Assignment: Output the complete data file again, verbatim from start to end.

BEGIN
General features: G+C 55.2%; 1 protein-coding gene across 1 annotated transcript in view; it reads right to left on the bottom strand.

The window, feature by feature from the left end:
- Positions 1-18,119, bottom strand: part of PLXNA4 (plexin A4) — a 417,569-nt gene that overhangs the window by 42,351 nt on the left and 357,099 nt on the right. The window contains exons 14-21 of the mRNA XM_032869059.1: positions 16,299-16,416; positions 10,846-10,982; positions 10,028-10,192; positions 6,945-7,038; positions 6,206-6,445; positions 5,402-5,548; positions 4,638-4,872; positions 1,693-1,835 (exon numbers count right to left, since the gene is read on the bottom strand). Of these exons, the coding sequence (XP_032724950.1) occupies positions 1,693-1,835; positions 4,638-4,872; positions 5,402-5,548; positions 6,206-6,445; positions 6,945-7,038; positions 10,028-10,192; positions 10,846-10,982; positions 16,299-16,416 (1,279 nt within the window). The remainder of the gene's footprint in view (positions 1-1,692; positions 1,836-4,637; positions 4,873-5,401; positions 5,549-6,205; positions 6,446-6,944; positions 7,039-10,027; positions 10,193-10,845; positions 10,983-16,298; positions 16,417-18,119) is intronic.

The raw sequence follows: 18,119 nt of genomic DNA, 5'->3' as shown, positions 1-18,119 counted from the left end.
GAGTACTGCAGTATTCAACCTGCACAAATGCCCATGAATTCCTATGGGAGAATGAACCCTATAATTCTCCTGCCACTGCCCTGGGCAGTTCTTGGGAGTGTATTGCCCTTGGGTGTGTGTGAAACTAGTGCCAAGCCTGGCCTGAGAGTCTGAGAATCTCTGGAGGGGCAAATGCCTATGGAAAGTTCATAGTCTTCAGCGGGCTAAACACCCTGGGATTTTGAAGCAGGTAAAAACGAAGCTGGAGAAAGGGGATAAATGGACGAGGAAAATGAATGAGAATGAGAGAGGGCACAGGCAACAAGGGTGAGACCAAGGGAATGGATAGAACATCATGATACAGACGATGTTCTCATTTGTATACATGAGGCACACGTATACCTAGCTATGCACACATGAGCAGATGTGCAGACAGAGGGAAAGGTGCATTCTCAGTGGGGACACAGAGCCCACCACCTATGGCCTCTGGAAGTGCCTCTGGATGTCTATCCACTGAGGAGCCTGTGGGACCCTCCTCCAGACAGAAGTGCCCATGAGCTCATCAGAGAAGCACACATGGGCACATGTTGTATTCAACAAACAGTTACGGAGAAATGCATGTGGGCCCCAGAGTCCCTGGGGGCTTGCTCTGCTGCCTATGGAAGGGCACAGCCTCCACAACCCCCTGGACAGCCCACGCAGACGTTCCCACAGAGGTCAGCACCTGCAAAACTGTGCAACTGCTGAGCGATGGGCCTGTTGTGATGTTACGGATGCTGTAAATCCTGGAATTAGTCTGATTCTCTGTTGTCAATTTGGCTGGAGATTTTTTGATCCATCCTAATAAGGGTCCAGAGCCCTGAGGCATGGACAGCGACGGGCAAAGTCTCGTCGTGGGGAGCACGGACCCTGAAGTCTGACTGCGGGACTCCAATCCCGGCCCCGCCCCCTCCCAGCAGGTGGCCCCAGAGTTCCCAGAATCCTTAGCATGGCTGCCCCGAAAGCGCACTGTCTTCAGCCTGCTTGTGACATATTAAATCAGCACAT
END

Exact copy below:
General features: G+C 55.2%; 1 protein-coding gene across 1 annotated transcript in view; it reads right to left on the bottom strand.

The window, feature by feature from the left end:
- Positions 1-18,119, bottom strand: part of PLXNA4 (plexin A4) — a 417,569-nt gene that overhangs the window by 42,351 nt on the left and 357,099 nt on the right. The window contains exons 14-21 of the mRNA XM_032869059.1: positions 16,299-16,416; positions 10,846-10,982; positions 10,028-10,192; positions 6,945-7,038; positions 6,206-6,445; positions 5,402-5,548; positions 4,638-4,872; positions 1,693-1,835 (exon numbers count right to left, since the gene is read on the bottom strand). Of these exons, the coding sequence (XP_032724950.1) occupies positions 1,693-1,835; positions 4,638-4,872; positions 5,402-5,548; positions 6,206-6,445; positions 6,945-7,038; positions 10,028-10,192; positions 10,846-10,982; positions 16,299-16,416 (1,279 nt within the window). The remainder of the gene's footprint in view (positions 1-1,692; positions 1,836-4,637; positions 4,873-5,401; positions 5,549-6,205; positions 6,446-6,944; positions 7,039-10,027; positions 10,193-10,845; positions 10,983-16,298; positions 16,417-18,119) is intronic.

The raw sequence follows: 18,119 nt of genomic DNA, 5'->3' as shown, positions 1-18,119 counted from the left end.
GAGTACTGCAGTATTCAACCTGCACAAATGCCCATGAATTCCTATGGGAGAATGAACCCTATAATTCTCCTGCCACTGCCCTGGGCAGTTCTTGGGAGTGTATTGCCCTTGGGTGTGTGTGAAACTAGTGCCAAGCCTGGCCTGAGAGTCTGAGAATCTCTGGAGGGGCAAATGCCTATGGAAAGTTCATAGTCTTCAGCGGGCTAAACACCCTGGGATTTTGAAGCAGGTAAAAACGAAGCTGGAGAAAGGGGATAAATGGACGAGGAAAATGAATGAGAATGAGAGAGGGCACAGGCAACAAGGGTGAGACCAAGGGAATGGATAGAACATCATGATACAGACGATGTTCTCATTTGTATACATGAGGCACACGTATACCTAGCTATGCACACATGAGCAGATGTGCAGACAGAGGGAAAGGTGCATTCTCAGTGGGGACACAGAGCCCACCACCTATGGCCTCTGGAAGTGCCTCTGGATGTCTATCCACTGAGGAGCCTGTGGGACCCTCCTCCAGACAGAAGTGCCCATGAGCTCATCAGAGAAGCACACATGGGCACATGTTGTATTCAACAAACAGTTACGGAGAAATGCATGTGGGCCCCAGAGTCCCTGGGGGCTTGCTCTGCTGCCTATGGAAGGGCACAGCCTCCACAACCCCCTGGACAGCCCACGCAGACGTTCCCACAGAGGTCAGCACCTGCAAAACTGTGCAACTGCTGAGCGATGGGCCTGTTGTGATGTTACGGATGCTGTAAATCCTGGAATTAGTCTGATTCTCTGTTGTCAATTTGGCTGGAGATTTTTTGATCCATCCTAATAAGGGTCCAGAGCCCTGAGGCATGGACAGCGACGGGCAAAGTCTCGTCGTGGGGAGCACGGACCCTGAAGTCTGACTGCGGGACTCCAATCCCGGCCCCGCCCCCTCCCAGCAGGTGGCCCCAGAGTTCCCAGAATCCTTAGCATGGCTGCCCCGAAAGCGCACTGTCTTCAGCCTGCTTGTGACATATTAAATCAGCACAT